TUNIS, February 24, 2012 (AFP)
TUNIS, February 24, 2012 (AFP)
Western and Arab powers are to push Syria to allow in desperately needed humanitarian aid at an international conference Friday aimed at boosting pressure on President Bashar al-Assad’s regime.
More than 60 nations are gathering in Tunisia for the crucial “Friends of Syria” conference, which will also seek to further isolate Assad’s regime and support the country’s opposition.
But the Arab League-organized conference of Arab and Western officials, including US Secretary of State Hillary Clinton, will be marked by a Russian boycott and the absence of China.
Both countries have frustrated efforts to rein in Assad’s regime, including by vetoing UN Security Council resolutions.
An early draft of the meeting’s declaration being circulated by opposition sources Thursday said it could call for the Syrian government “to implement an immediate ceasefire and to allow free and unimpeded access by the UN… and humanitarian agencies.”
“We look forward to concrete progress on three fronts: providing humanitarian relief, increasing pressure on the regime, and preparing for a democratic transition,” Clinton told reporters in London on the eve of the talks.
“To that end, we hope to see new pledges of emergency assistance for Syrians caught in Assad’s stranglehold, and international coordination and diplomatic pressure on Damascus to allow it to get to those who need it most.”
A US official said on condition of anonymity that the goal was to get “concrete proposals (on the supply of aid) within days.”
French Foreign Minister Alain Juppe also said a key goal was “to move forward on the question of humanitarian aid” and the creation of relief corridors.
The draft declaration demanded that humanitarian groups be allowed in to Syria to assess the need for aid and “be permitted to deliver vital relief goods and services to civilians affected by violence.”
Juppe said the meeting will aim to send a signal not just to Assad but also to the countries that have backed him.
The conference “will be a very strong symbol of the growing isolation of the regime and the isolation of those countries that continue to block all solutions at the Security Council,” he said.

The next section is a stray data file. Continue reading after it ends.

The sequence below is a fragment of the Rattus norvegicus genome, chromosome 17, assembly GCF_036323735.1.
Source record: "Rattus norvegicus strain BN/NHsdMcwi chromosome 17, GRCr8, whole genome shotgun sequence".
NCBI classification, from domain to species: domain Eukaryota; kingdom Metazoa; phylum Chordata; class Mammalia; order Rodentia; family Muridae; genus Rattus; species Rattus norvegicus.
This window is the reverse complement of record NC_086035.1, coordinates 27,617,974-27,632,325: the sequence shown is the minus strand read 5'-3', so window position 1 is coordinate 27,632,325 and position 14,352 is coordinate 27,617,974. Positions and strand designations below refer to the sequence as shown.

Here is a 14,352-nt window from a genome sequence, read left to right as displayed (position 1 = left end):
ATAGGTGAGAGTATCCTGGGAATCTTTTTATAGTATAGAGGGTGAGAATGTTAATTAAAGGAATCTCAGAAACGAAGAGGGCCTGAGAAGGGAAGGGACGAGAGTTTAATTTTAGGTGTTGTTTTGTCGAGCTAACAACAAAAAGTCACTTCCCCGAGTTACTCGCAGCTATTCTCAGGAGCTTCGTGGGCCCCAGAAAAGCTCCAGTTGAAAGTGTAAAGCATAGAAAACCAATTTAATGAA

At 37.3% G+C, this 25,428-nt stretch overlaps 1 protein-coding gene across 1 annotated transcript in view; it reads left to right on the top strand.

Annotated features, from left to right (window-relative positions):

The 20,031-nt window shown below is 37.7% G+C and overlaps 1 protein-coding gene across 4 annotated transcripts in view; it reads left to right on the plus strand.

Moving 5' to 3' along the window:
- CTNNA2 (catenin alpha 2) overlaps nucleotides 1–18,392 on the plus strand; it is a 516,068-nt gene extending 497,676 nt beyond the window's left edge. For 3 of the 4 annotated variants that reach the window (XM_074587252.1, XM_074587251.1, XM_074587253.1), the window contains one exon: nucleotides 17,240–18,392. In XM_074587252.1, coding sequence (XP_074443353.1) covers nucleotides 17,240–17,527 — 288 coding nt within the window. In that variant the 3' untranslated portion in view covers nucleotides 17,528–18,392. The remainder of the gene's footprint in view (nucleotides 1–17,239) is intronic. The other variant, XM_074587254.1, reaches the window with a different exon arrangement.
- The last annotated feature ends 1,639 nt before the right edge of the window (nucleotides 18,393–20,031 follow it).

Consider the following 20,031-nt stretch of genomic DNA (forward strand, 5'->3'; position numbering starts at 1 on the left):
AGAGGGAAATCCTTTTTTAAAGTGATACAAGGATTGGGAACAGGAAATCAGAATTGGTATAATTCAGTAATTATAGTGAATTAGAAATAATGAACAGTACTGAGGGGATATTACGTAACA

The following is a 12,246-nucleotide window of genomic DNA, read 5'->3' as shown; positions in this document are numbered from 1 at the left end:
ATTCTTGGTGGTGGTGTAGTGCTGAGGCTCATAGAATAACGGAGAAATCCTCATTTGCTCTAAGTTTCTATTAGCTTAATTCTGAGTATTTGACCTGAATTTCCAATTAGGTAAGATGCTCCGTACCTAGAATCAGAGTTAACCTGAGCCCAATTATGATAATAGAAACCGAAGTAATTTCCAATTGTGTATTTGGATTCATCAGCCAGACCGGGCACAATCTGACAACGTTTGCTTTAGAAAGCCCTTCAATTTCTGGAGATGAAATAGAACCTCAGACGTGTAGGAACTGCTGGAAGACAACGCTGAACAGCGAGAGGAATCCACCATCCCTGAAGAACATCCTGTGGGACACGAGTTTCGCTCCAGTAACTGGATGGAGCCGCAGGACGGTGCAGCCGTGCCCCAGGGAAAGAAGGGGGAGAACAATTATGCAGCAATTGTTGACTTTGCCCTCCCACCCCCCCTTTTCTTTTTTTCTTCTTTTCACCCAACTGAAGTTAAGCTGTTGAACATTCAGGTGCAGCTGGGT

British Foreign Secretary William Hague said London would push for the Tunis talks to agree to “tightening a diplomatic and economic stranglehold on the Assad regime” with increased sanctions.
EU diplomats have said the 27-nation bloc is set to slap fresh sanctions on Damascus, including a ban on Syrian-run cargo flights, a freeze on the assets of Syria’s central bank and restrictions on trade in precious metals.
The draft declaration called for a toughening of sanctions including travel bans, asset freezes, ceasing oil purchases and the closure of foreign embassies in Damascus and Syrian embassies in other capitals.
It also called for the Arab League to convene a meeting of the Syrian opposition and praised the Syrian National Council (SNC), the main opposition umbrella group.
But it did not appear to give the SNC exclusive recognition, calling it only “a legitimate representative of Syrians seeking peaceful democratic change.”
SNC representatives and other opposition groups at Friday’s meeting are expected to come under pressure to work for the creation of a united group to represent opponents of the regime.
Clinton on Thursday described the SNC as a “credible representative” of the Syrian people.
“We believe that the Syrian National Council, which will be there sitting at the table, will show that there is an alternative to the Assad regime,” she said.
Juppe however said the opposition still had work to do to “get organized”.
Activists say more than 7,600 people, mostly civilians, have died since Assad’s hardline regime launched a crackdown to snuff out a revolt that began with peaceful protests in March 2011.